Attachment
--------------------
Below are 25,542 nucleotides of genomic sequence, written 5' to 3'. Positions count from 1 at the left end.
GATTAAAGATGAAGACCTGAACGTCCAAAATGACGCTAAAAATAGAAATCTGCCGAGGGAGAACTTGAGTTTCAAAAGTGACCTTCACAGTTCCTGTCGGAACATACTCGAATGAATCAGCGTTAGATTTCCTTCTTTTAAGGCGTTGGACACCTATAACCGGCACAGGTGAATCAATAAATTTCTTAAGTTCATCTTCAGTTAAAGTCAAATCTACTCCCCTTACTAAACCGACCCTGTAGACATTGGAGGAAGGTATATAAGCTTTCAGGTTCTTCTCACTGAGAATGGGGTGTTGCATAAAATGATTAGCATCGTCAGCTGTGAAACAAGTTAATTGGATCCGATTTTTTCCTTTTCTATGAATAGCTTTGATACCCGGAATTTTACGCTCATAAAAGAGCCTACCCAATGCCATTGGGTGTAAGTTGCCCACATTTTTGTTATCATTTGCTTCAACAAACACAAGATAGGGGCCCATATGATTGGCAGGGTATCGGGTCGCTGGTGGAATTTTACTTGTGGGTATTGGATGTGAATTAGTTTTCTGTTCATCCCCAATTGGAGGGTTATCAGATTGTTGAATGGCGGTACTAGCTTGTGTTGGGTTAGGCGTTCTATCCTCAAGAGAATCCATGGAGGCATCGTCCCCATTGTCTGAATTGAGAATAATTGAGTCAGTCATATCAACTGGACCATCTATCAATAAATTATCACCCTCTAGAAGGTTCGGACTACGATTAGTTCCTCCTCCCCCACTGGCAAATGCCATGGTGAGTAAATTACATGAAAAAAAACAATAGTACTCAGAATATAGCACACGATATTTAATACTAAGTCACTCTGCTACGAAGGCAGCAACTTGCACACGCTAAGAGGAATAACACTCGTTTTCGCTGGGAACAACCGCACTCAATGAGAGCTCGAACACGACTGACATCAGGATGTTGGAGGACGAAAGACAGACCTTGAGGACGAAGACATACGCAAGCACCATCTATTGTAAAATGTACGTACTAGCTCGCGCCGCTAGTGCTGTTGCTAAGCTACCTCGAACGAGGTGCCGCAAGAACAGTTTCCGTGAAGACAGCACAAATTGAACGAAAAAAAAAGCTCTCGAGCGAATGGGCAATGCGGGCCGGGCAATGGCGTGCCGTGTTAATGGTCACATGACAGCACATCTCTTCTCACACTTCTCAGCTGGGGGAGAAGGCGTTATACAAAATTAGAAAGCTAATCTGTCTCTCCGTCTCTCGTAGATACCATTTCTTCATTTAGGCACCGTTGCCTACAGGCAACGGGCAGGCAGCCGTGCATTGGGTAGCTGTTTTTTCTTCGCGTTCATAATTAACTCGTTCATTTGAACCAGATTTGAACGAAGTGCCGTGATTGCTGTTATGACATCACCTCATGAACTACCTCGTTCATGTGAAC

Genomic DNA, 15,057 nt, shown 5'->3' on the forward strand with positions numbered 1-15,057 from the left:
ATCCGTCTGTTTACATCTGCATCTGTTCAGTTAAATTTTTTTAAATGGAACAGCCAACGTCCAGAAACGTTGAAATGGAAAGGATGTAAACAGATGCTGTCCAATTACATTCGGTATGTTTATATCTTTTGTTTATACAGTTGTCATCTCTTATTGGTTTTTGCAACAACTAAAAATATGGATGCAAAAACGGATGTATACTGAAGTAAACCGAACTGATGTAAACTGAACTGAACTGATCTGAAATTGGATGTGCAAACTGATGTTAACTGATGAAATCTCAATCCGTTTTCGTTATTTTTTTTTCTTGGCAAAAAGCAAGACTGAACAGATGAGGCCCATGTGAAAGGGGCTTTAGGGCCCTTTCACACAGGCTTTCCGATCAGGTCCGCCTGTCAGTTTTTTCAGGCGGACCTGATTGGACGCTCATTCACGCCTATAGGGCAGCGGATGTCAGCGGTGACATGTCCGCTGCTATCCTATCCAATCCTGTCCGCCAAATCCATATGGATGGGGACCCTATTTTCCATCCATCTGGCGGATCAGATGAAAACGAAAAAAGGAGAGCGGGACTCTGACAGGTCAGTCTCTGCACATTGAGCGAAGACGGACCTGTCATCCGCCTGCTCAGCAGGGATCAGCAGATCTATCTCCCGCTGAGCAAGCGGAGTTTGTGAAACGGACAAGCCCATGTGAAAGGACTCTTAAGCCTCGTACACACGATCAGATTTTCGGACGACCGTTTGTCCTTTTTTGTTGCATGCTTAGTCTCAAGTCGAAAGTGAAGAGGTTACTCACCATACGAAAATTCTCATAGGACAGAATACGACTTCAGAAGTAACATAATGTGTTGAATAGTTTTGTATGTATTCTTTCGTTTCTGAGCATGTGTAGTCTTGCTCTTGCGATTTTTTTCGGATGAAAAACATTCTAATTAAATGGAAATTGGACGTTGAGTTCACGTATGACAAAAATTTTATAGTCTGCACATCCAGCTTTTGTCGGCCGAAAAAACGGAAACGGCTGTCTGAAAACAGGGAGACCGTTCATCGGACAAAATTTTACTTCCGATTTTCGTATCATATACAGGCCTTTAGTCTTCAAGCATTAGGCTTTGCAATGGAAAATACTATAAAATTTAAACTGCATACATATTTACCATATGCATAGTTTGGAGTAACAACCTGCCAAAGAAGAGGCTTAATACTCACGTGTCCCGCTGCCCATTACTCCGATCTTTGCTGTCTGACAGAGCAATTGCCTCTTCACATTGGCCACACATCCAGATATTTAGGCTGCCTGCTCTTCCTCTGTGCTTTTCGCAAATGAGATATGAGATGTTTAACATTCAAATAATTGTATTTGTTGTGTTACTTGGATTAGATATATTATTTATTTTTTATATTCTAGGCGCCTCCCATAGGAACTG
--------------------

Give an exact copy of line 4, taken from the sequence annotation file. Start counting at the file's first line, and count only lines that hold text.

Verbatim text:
ATCCGTCTGTTTACATCTGCATCTGTTCAGTTAAATTTTTTTAAATGGAACAGCCAACGTCCAGAAACGTTGAAATGGAAAGGATGTAAACAGATGCTGTCCAATTACATTCGGTATGTTTATATCTTTTGTTTATACAGTTGTCATCTCTTATTGGTTTTTGCAACAACTAAAAATATGGATGCAAAAACGGATGTATACTGAAGTAAACCGAACTGATGTAAACTGAACTGAACTGATCTGAAATTGGATGTGCAAACTGATGTTAACTGATGAAATCTCAATCCGTTTTCGTTATTTTTTTTTCTTGGCAAAAAGCAAGACTGAACAGATGAGGCCCATGTGAAAGGGGCTTTAGGGCCCTTTCACACAGGCTTTCCGATCAGGTCCGCCTGTCAGTTTTTTCAGGCGGACCTGATTGGACGCTCATTCACGCCTATAGGGCAGCGGATGTCAGCGGTGACATGTCCGCTGCTATCCTATCCAATCCTGTCCGCCAAATCCATATGGATGGGGACCCTATTTTCCATCCATCTGGCGGATCAGATGAAAACGAAAAAAGGAGAGCGGGACTCTGACAGGTCAGTCTCTGCACATTGAGCGAAGACGGACCTGTCATCCGCCTGCTCAGCAGGGATCAGCAGATCTATCTCCCGCTGAGCAAGCGGAGTTTGTGAAACGGACAAGCCCATGTGAAAGGACTCTTAAGCCTCGTACACACGATCAGATTTTCGGACGACCGTTTGTCCTTTTTTGTTGCATGCTTAGTCTCAAGTCGAAAGTGAAGAGGTTACTCACCATACGAAAATTCTCATAGGACAGAATACGACTTCAGAAGTAACATAATGTGTTGAATAGTTTTGTATGTATTCTTTCGTTTCTGAGCATGTGTAGTCTTGCTCTTGCGATTTTTTTCGGATGAAAAACATTCTAATTAAATGGAAATTGGACGTTGAGTTCACGTATGACAAAAATTTTATAGTCTGCACATCCAGCTTTTGTCGGCCGAAAAAACGGAAACGGCTGTCTGAAAACAGGGAGACCGTTCATCGGACAAAATTTTACTTCCGATTTTCGTATCATATACAGGCCTTTAGTCTTCAAGCATTAGGCTTTGCAATGGAAAATACTATAAAATTTAAACTGCATACATATTTACCATATGCATAGTTTGGAGTAACAACCTGCCAAAGAAGAGGCTTAATACTCACGTGTCCCGCTGCCCATTACTCCGATCTTTGCTGTCTGACAGAGCAATTGCCTCTTCACATTGGCCACACATCCAGATATTTAGGCTGCCTGCTCTTCCTCTGTGCTTTTCGCAAATGAGATATGAGATGTTTAACATTCAAATAATTGTATTTGTTGTGTTACTTGGATTAGATATATTATTTATTTTTTATATTCTAGGCGCCTCCCATAGGAACTG